Poverty Source Notes

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"Poverty." Opposing Viewpoints Online Collection. Gale, Cengage Learning, 2010.Gale Opposing Viewpoints In Context. Web. 11 Dec. 2012. 1. The definition of poverty used by the U.S. government is based on the amount of money a person or family would need to pay for food. It assumes that most people spend about one-third of their budget on food. The poverty line—the annual income level below which one is considered to live in poverty—is the cost of food for one year multiplied by three, with some other adjustments. The U.S. Census Bureau calculates poverty lines separately for individuals and for different types of households. In 2012, the poverty line for a family of four was an annual income (pre-tax) of $23,050; for one person living alone the figure was $11,170. 2. The U.S. government’s method of defining poverty has been the subject of criticism. One criticism is that it counts only cash income and ignores assistance received in the form of food subsidies, housing, or medical care. Over the years, the government has increased noncash assistance to the poor far more than cash benefits. 3. The poverty rate, an important economic indicator, refers to the percentage of a given group of people who live in poverty. In the late 1950s, about 22 percent of Americans—nearly 40 million people—were in poverty.  4. The so-called “situational theory” takes a different view, focusing on the economic and social conditions that cause poverty rather than on individual attitudes and behavior. One example is the high level of unemployment often found in poor communities. According to situational theory, children living in such an environment have little exposure to the job market and, as a result, they grow up ill-prepared to take advantage of economic opportunities that may arise. 5. Because white people are by far the largest racial group in the United States (about 78 percent of the total population), the number of whites living in poverty is greater than that of any other group. However, a much higher percentage of blacks than whites live in poverty. Poverty rates for all people of color reached historic lows in 2000: for example, about 21 percent for Hispanic Americans and 22 percent for African Americans. By the onset of the recession of 2008, however, the numbers looked grim: about 30 percent of Hispanic Americans lived in poverty, along with 33 percent of African Americans. These numbers continued to rise, and by 2011, 35 percent of African Americans and 33 percent of Hispanic Americans were living in poverty.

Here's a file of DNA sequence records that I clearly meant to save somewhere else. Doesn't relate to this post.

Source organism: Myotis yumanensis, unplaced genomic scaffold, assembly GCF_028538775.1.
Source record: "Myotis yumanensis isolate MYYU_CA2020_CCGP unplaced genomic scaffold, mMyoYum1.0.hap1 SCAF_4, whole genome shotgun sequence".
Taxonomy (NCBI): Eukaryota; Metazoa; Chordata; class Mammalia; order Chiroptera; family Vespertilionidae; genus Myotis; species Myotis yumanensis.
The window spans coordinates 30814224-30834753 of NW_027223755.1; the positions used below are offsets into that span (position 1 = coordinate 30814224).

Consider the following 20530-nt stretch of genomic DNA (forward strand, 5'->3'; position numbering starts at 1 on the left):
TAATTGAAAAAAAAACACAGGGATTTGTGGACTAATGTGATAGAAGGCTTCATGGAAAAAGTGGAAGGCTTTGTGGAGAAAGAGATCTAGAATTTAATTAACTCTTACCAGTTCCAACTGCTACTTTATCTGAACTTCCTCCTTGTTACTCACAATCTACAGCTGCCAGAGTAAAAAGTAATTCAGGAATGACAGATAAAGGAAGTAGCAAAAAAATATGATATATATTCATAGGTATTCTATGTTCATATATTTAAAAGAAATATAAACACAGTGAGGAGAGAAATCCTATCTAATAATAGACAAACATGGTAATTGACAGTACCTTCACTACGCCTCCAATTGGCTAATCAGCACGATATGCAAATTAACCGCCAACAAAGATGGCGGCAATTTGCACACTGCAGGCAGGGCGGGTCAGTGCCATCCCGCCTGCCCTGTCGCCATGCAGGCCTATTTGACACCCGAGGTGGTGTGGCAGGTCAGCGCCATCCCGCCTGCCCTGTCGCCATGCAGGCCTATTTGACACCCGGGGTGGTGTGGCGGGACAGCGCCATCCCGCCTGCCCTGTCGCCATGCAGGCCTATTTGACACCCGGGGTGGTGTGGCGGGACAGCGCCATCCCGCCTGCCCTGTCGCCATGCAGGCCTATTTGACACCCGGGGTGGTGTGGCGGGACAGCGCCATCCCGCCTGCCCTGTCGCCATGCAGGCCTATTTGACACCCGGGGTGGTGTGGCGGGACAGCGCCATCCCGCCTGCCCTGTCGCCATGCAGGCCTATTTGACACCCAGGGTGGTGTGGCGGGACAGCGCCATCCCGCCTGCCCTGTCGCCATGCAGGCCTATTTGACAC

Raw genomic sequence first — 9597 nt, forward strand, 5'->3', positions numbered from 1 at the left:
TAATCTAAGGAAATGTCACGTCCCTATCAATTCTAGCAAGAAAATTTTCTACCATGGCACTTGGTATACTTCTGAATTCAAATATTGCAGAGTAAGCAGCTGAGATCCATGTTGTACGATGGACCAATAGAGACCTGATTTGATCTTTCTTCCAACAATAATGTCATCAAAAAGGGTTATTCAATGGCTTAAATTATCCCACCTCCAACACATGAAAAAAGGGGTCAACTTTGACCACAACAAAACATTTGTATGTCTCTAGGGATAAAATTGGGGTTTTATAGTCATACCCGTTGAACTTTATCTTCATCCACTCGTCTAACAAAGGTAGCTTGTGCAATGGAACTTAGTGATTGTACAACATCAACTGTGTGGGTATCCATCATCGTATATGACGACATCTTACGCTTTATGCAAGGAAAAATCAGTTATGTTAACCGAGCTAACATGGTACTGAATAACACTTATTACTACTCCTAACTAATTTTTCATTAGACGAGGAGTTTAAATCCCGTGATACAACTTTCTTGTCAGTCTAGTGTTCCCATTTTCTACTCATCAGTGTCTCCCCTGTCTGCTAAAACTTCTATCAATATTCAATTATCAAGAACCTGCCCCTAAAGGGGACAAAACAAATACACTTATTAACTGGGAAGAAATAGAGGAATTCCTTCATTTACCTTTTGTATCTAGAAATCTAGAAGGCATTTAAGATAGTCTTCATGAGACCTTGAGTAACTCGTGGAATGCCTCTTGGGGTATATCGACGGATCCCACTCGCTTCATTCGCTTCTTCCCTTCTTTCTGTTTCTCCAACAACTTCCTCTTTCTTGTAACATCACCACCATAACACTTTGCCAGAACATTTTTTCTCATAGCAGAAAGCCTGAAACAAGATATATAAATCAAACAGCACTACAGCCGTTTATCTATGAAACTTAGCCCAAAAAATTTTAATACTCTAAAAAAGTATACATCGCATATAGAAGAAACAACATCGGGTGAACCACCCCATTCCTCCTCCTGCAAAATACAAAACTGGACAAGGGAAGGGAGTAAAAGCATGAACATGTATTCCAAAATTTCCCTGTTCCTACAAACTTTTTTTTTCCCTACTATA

Atwood, J. Brian. "Foreign Assistance Can Reduce Global Poverty." Poverty. Ed. Roman Espejo. Detroit: Greenhaven Press, 2012. Opposing Viewpoints. Rpt. from "Alleviating Poverty: Is Aid the Answer?" www.hhh.umn.edu. 2008. Gale Opposing Viewpoints In Context. Web. 11 Dec. 2012.

1. An argument has been made that foreign assistance has been a failure over the past 50 or so years. Easterly has made that case in a typical economist's fashion—he has measured economic growth rates and the accumulation of wealth against the investments that have been made. What he leaves out is the progress made in agriculture, infant mortality rates, availability of potable water, the increased accessibility of family planning, and other health and nutrition interventions. Yes, there has been some waste. That is inevitable when you are dealing with very difficult challenges. But the question should be "What would the world look like today had we not made the investments?" [Development expert] Carol Lancaster argues that a 70% success rate is what a venture capitalist aims for. That is the success rate of foreign assistance. Not bad. 2. Second, much of the waste Easterly cites occurred because foreign aid—that is what it was called then—was both an experiment in the early days and a political tool during the Cold War. The first experiments with assistance involved concepts that were top-down, concepts like the "rising...
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